To my mind, the clearest sign that we are not yet ready for adaptive gameplay (at least, not ready for anything particularly complicated in this area) is that the attempts to create autonomous agents for the maintenance of preference settings in operating systems have failed. This is a much larger commercial opportunity than adaptive gameplay, and as such has been subject to more research. To the best of my knowledge, this entire research field has failed. (I welcome anecdotes or papers to the contrary!) The problem with these agents is that they need training. They are almost universally based upon neural networks (although there are some rule-based approaches which I believe are even less successful), and neural networks have to be taught everything. Instead of creating intelligent agents that correctly predict the user's preferences, what were created were agents which required extensive training by the user to the extent that training the agent was more work than maintaining the preferences independently would have been!
An example of the failure of neural networks in this regard can be seen in spam filtering. I use a spam filter to sort the hundred or so messages a day I receive into the twenty meaningful instances and the eighty slices of prime quality spam. But despite the fact I can tell spam from meaningful email in a heartbeat, my spam filter never quite gets it right. There's always a few that slip the net, even on the highest settings. This is because a neural network is an associative mechanism and what is needed is a cognitive mechanism. Or to put it another way, we need intelligent AI, and we are still a far cry from achieving this.
All is not lost, of course. Looking at the work of Paul Ekman, for instance, shows that we can derive emotional information from facial expressions (which, incidentally, was a cornerstone of Lazarro's technique) - through the use of a game camera such as an EyeToy, we might be able to gather more information about the player by analysing facial expressions (effectively increasing the bandwidth of information the game can acquire about the player). This is a task suitable for a neural network, in principle at least. However, we are once again dealing with a technology with broader commercial applications - and the technology hasn't been developed. Chances are there are serious problems (including the likely problem that deviation in faces requires independent learning by the neural networks in question), although they will eventually be soluble.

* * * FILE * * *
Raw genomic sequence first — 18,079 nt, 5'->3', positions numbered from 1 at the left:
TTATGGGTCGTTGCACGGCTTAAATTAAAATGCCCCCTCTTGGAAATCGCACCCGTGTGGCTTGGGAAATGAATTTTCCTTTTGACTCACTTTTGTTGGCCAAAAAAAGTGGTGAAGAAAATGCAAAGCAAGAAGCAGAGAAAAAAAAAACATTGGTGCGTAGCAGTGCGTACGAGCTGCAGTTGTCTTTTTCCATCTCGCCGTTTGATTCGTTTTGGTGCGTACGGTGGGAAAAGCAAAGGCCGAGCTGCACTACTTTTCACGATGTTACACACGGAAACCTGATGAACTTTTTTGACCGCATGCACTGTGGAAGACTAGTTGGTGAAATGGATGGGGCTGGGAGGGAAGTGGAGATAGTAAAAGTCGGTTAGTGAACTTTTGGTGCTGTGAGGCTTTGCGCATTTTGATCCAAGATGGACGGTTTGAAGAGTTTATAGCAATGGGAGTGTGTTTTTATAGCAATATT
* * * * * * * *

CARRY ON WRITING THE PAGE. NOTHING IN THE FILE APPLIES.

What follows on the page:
Even if we see the player's reactions, though, we still have a long way to go. For instance, if we see the player is frustrated, do we make the game easier? It depends upon their psychological needs. If they are a fiero-seeker (Hard Fun/Type 1 Conqueror), we absolutely do not want to make the game easier, as it is overcoming the challenge which is the reward for players who fit this pattern. In this way we can see that the research into psychological patterns of play is probably a pre-requisite for implementing adaptive gameplay.
Of course, simpler solutions for adaptive gameplay are plausible. For instance, a couple of years ago we designed a concept document for a game in which the player is faced with a choice near the beginning of a camera or a gun - a choice which determines whether the game would be non-violent with an avatar who cannot be killed (camera) or violent with death and fail-repeat gameplay (gun). (I am omitting the narrative context for brevity, although it is relevant to how this choice would function).This is a simple adaptive gameplay solution; not perfect, but at the very least interesting and worth exploring. (The back of the box - an overlooked part of the design of a game - would need to foreshadow this choice for optimum effectiveness).
Adaptive gameplay is therefore still in its infancy. Worth exploring, certainly, but we still have a vast conceptual gulf to cross before anything substantial can be produced in this line.